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Saudi body involved in Putrajaya ‘peace centre’ linked to extremism

 | July 12, 2017

Flushed with Saudi petro-dollars, the Muslim World League has been closely linked to many of Wahhabism's more militant offshoots including the Taliban, Al-Qaeda and IS.

muslim-world-league-putrajaya-1PETALING JAYA: A Saudi-based organisation involved in a soon-to-be-launched “centre for peace” hosted by the Malaysian government is part of a decades-old apparatus by Riyadh to promote its brand of Islam as well as extremist ideologies.

The Muslim World League (MWL), an organisation heavily funded by Riyadh over the decades and which carries out activites to promote the Saudi regime’s Islamic image abroad, is said to be among those involved in the King Salman Centre for International Peace (KSCIP).

Prime Minister Najib Razak recently said that the centre, borne out of talks between Malaysian and Saudi officials, will have a permanent building on a 16ha site in Putrajaya.

Details about the centre’s specific role are vague as is its need for such a vast space that roughly equals more than a dozen Olympic football fields.

It is understood that the centre is also associated with Negeri Sembilan-based Islamic Science University of Malaysia (Usim) in Nilai, which welcomed the establishment of KSCIP on its campus.

A statement by Usim, issued in the wake of the visit by Saudi Arabia’s King Salman Abdulaziz to Malaysia last March, said KSCIP was jointly established by the defence ministries of both countries as well as MWL, popularly known in the Arab world as Rabitah al-Alam al-Islami.

But MWL has a history of promoting Wahhabism, or Salafism as its proponents prefer to call it. Wahhabism emerged in the 1800s in the Arabian peninsula, and embraced by the Saud family to establish present-day Saudi Arabia.

The controversial strand of Islam is based on a literal interpretation of the Islamic texts, and has been closely linked to many of its more militant offshoots including the Taliban, Al-Qaeda and more recently the Islamic State (IS), from which the Saudi rulers have taken pains to distance themselves.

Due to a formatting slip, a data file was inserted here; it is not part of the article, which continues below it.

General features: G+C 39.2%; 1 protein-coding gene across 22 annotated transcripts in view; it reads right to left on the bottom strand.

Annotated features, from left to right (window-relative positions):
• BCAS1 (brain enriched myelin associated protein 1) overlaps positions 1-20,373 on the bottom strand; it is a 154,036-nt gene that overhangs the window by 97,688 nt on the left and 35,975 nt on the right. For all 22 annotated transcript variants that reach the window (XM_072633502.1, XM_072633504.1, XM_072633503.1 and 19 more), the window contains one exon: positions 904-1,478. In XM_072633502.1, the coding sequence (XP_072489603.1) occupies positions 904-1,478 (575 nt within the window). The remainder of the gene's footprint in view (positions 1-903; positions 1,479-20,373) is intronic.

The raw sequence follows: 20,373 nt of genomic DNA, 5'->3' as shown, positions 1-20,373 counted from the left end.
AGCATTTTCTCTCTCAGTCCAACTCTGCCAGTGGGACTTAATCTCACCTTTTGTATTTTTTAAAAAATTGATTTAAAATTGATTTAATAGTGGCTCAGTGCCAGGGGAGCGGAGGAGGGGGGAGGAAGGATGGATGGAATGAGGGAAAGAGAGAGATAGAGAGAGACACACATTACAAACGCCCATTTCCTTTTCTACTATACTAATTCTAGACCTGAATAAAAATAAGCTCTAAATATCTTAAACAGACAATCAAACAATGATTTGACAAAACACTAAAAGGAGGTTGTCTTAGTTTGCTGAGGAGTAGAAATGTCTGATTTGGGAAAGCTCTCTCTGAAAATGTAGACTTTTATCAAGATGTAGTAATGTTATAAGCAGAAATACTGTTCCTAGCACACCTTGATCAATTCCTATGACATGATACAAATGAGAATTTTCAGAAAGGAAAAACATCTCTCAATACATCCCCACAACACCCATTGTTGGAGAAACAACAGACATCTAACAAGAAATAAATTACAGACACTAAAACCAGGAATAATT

The doctrine, while commonly misunderstood as part of Sunni Islam, is infamous among rights groups for its views about women, which inspired a Saudi ban on women from driving and from them travelling without being accompanied by a male family member.

An independent global Arabic newspaper, Al-Araby Al-Jadeed (The New Arab), recently reported that MWL had also strongly backed the Saudi-led embargo on Qatar as well as the publication of a list of names accusing prominent individuals and organisations of backing terrorism.

One notable individual in the list is Yusuf al-Qaradawi, a world renowned authority on Islamic jurisprudence, who in 2009 was honoured by the Malaysian government with its Maal Hijrah Award for contributions to Islam.

Last month, MWL was active again backing Riyadh’s policies, announcing that it was cutting ties with the Doha-based scholar following accusations that he supported “terrorism”.

Links to Taliban, IS

MWL has for years acted as Riyadh’s chief mouthpiece in the Muslim world.

Flushed with Saudi petro-dollars for decades, it has financed the construction of large-scale Islamic centres in European cities and promoted Islamic propagation activities in Asia and Africa.

These include publishing Islamic magazines, organising Islamic courses and distributing millions of copies of the Quran, whose translated versions in local languages are endorsed by Saudi scholars.

In 2001, just a month after the 9/11 attacks, Newsweek reported that MWL and its charity affiliate, International Islamic Relief Organization, were used by Osama bin Laden – the Saudi-born militant who was killed by US Special Forces in 2011 – to finance his operations.

The magazine reported that the organisations were left off the list of groups sanctioned by Washington “in order to avoid embarrassing” the Saudi regime, considered the US’s strongest proxies in the Middle East.

More recently, following a spate of terrorist attacks in Britain, a report named MWL as being involved in Islamic extremism.

The report, “Foreign Funded Extremism in the U.K.”, released early this month by conservative think tank Henry Jackson Society, named MWL and its sister organisation World Assembly of Muslim Youth (WAMY).

Among others, the report said WAMY “has had a long history of involvement with the promotion of violent Islamist extremism and the distribution of hateful literature” in Britain.

“Equally, MWL has had officials and member organisations linked with both Al-Qaeda and the Taliban,” the report added.


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